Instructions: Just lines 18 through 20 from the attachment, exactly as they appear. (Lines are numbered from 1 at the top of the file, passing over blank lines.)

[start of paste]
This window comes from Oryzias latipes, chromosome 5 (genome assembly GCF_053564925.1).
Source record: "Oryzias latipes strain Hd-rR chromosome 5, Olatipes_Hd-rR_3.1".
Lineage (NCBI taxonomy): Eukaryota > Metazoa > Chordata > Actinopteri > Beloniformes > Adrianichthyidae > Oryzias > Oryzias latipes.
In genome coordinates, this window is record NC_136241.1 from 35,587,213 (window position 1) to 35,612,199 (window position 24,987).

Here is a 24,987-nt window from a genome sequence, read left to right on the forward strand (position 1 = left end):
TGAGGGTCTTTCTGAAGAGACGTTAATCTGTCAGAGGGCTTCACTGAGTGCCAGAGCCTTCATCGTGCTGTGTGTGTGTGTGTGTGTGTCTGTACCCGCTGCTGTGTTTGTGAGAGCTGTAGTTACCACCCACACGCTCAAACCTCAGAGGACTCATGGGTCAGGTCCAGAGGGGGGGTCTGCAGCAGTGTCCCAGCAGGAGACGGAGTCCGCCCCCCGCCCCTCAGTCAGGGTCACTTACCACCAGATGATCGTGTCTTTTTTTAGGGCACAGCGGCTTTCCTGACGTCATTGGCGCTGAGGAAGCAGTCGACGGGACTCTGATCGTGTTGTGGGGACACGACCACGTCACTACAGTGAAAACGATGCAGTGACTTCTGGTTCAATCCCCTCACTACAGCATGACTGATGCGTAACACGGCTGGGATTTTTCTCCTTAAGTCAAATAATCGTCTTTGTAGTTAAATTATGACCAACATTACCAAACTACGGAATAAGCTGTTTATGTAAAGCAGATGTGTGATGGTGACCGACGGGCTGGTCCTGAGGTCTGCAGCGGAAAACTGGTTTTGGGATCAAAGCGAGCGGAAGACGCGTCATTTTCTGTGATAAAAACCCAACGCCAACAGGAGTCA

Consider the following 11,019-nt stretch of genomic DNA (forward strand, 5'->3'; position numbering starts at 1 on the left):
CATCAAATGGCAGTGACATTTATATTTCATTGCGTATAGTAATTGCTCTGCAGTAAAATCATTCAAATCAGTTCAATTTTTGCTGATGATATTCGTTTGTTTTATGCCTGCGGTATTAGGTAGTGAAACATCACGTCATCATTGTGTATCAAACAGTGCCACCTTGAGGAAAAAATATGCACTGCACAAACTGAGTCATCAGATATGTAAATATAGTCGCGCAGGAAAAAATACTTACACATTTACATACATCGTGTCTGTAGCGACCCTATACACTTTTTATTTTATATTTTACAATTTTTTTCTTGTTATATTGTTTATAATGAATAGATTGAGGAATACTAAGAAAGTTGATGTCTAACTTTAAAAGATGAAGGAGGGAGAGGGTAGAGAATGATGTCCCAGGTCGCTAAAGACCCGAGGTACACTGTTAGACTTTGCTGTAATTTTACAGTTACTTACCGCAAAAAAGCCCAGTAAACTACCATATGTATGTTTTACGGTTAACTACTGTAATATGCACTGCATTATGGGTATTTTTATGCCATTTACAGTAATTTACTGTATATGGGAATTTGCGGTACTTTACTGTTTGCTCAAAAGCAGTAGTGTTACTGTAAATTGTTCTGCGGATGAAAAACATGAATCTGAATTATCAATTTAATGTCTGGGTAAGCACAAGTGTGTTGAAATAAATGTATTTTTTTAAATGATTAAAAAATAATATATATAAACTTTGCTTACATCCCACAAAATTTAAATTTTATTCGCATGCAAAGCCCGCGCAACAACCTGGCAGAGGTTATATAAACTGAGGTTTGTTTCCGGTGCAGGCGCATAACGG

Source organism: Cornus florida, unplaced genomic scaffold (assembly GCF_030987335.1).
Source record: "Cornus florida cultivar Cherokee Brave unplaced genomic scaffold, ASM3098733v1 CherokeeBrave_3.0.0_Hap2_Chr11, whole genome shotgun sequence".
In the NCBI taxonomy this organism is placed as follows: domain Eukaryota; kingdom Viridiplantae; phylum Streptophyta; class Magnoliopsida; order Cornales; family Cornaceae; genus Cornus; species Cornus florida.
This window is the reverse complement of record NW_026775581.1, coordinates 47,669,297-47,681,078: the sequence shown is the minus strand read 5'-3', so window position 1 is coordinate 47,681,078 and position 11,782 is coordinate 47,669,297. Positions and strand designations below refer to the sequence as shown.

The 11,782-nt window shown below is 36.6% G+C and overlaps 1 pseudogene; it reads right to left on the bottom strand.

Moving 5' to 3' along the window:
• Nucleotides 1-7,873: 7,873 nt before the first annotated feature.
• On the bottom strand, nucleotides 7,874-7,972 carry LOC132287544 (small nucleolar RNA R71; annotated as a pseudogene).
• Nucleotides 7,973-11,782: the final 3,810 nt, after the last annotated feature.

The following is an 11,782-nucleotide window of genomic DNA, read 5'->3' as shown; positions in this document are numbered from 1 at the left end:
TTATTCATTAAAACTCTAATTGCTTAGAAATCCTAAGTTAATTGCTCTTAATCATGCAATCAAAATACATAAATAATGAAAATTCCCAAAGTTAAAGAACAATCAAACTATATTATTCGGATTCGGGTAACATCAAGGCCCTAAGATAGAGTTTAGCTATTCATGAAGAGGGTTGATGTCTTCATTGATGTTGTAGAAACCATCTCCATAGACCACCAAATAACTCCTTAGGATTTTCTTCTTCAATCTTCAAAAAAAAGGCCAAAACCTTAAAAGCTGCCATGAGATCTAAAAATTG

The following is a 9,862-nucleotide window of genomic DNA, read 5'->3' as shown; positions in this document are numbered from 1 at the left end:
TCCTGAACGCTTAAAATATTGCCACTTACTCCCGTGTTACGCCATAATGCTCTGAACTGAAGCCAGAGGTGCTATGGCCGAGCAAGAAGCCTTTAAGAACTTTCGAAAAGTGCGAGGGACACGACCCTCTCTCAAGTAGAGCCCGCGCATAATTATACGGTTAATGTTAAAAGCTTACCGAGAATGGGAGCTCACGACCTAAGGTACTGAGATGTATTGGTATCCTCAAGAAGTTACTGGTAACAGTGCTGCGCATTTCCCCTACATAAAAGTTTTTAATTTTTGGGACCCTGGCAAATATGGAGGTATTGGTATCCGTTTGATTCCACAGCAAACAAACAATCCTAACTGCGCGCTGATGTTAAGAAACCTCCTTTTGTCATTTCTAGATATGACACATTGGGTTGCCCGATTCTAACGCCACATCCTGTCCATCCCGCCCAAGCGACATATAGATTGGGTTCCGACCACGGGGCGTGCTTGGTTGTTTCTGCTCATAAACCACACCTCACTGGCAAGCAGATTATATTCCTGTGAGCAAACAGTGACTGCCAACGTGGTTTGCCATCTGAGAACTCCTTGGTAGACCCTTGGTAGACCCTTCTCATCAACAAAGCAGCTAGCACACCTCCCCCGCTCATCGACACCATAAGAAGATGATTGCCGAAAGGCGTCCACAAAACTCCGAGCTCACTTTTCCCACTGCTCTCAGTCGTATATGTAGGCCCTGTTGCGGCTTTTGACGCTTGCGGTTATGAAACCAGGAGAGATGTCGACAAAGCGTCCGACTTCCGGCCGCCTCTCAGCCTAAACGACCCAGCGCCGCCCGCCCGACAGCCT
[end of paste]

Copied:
The following is an 11,782-nucleotide window of genomic DNA, read 5'->3' as shown; positions in this document are numbered from 1 at the left end:
TTATTCATTAAAACTCTAATTGCTTAGAAATCCTAAGTTAATTGCTCTTAATCATGCAATCAAAATACATAAATAATGAAAATTCCCAAAGTTAAAGAACAATCAAACTATATTATTCGGATTCGGGTAACATCAAGGCCCTAAGATAGAGTTTAGCTATTCATGAAGAGGGTTGATGTCTTCATTGATGTTGTAGAAACCATCTCCATAGACCACCAAATAACTCCTTAGGATTTTCTTCTTCAATCTTCAAAAAAAAGGCCAAAACCTTAAAAGCTGCCATGAGATCTAAAAATTG

The following is a 9,862-nucleotide window of genomic DNA, read 5'->3' as shown; positions in this document are numbered from 1 at the left end: